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By Andy Hutteducation writer

Read all about it! Mini media moguls develop life skills in classroom project…

Rolled up newspaper

Online extra!

Don’t forget to download Activity sheet, ‘Writing a newspaper article’ which provides children with some top news-writing tips.

Despite the growth of online and television news sources, newspapers still play an important part in our lives, with millions of us reading at least one every week. Giving your class the opportunity to participate in creating a newspaper will enable them to become involved with, and understand, an important feature and force of modern life – never mind the curriculum opportunities for literacy, numeracy, ICT, citizenship, and the life skills they’ll learn along the way. The school newspaper itself can become an important part of school life, and can help make the school a better place by improving communication and celebrating successes. (Click here for a creative topic on more ways of using local and national news stories in the classroom.)

Activities

  1. Exploring newspapers
  2. Front page news
  3. Production line
  4. Printing costs
  5. Launch party

THE PROJECT

1 Exploring newspapers

  • Often, children working on media projects become busily engaged in their work without fully understanding the nature of the media itself, so it’s important to do some preparation first. Before they begin their production, children should consider:
    1. The sort of roles involved in producing a newspaper.
    2. How and why newspapers are formatted as they are.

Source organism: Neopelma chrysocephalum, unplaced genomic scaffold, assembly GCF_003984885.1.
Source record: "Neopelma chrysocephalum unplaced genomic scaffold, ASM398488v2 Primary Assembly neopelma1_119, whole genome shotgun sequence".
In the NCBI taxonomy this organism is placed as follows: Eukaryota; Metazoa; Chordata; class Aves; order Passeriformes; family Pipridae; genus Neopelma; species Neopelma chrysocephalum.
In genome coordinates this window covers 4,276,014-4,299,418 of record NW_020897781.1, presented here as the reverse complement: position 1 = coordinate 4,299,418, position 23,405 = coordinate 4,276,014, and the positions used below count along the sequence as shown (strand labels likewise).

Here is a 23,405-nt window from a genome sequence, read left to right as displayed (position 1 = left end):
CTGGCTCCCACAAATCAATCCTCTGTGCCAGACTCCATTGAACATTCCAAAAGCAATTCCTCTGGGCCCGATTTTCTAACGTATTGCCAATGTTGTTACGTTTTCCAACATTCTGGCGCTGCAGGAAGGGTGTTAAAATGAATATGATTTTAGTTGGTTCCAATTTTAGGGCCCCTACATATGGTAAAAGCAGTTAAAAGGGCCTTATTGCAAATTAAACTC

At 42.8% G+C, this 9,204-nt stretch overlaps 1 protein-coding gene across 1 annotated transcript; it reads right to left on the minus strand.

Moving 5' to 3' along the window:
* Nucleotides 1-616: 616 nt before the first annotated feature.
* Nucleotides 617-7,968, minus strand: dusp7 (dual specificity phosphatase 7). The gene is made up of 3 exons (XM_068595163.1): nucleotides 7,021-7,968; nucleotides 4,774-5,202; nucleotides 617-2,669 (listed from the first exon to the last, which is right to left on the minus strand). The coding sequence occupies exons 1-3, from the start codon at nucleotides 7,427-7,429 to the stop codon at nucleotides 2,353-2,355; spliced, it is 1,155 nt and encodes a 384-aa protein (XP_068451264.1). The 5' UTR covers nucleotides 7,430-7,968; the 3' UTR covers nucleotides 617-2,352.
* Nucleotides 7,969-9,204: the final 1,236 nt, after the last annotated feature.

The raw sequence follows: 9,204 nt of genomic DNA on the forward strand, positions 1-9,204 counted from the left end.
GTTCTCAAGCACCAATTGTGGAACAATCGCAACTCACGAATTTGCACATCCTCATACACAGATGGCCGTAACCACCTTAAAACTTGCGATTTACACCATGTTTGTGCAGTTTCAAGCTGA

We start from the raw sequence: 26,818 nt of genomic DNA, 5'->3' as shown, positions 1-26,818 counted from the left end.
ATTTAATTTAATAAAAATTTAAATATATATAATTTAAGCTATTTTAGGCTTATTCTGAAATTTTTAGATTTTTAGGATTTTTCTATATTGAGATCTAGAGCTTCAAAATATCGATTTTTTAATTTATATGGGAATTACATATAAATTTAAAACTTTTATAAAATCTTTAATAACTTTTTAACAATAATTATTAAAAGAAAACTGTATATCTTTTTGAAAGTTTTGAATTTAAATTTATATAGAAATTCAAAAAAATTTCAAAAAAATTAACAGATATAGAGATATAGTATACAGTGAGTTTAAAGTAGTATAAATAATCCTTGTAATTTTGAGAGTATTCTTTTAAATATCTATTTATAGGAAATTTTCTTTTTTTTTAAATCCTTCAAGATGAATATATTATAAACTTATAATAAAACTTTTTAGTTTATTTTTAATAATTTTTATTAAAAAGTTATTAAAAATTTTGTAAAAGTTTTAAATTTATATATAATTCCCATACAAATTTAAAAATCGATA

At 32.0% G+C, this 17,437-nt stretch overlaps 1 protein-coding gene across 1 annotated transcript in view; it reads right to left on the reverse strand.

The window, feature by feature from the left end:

3. How news articles are organised and written.
    4. Why it’s important to know who your audience is.
  • Depending on your local circumstances, it might be possible to invite members of the press in to talk about their work. Local newspapers are often keen to work with the community and your paper may even be prepared to let children write a report, visit their press offices or even produce a page of the newspaper.

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2 Front page news

  • Look at some typical front page layouts with your class. Choose the newspapers in advance to ensure that the stories and photographs are suitable. Local newspapers are often a good place to start. Specialist newspapers for children may be useful too, as they follow newspaper conventions but have more appropriate content. You can find examples at: www.thenewspaper.org.uk and www.newsademic.com
  • Look at the way newspaper headlines are constructed – short, snappy and sometimes enigmatic. You may even find or invent examples that are unintentionally humorous, as with this famous headline about a cruise liner: ‘Queen Mary Having Bottom Scraped!’ Children will enjoy writing headlines about their own memorable moments and experiences.
  • Challenge the children to practise writing stories beneath the headlines. They will need to know that such stories are not usually written chronologically, that they use active and emotional verbs, and often contain quotations (see Activity sheet, ‘Writing a newspaper article’).
  • Discuss with the children what images and photographs would go well with their articles and headlines. Revisit the newspapers to see how photographs have been used to catch attention, infer meaning and support the article.

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3 Production line

  • Explain to the children that producing a newspaper involves many different people performing different jobs: editor, deputy editor, sub editor, reporters, designers and advertising managers. Help the children to understand these roles – a good resource can be found at http://tinyurl.com/6raetq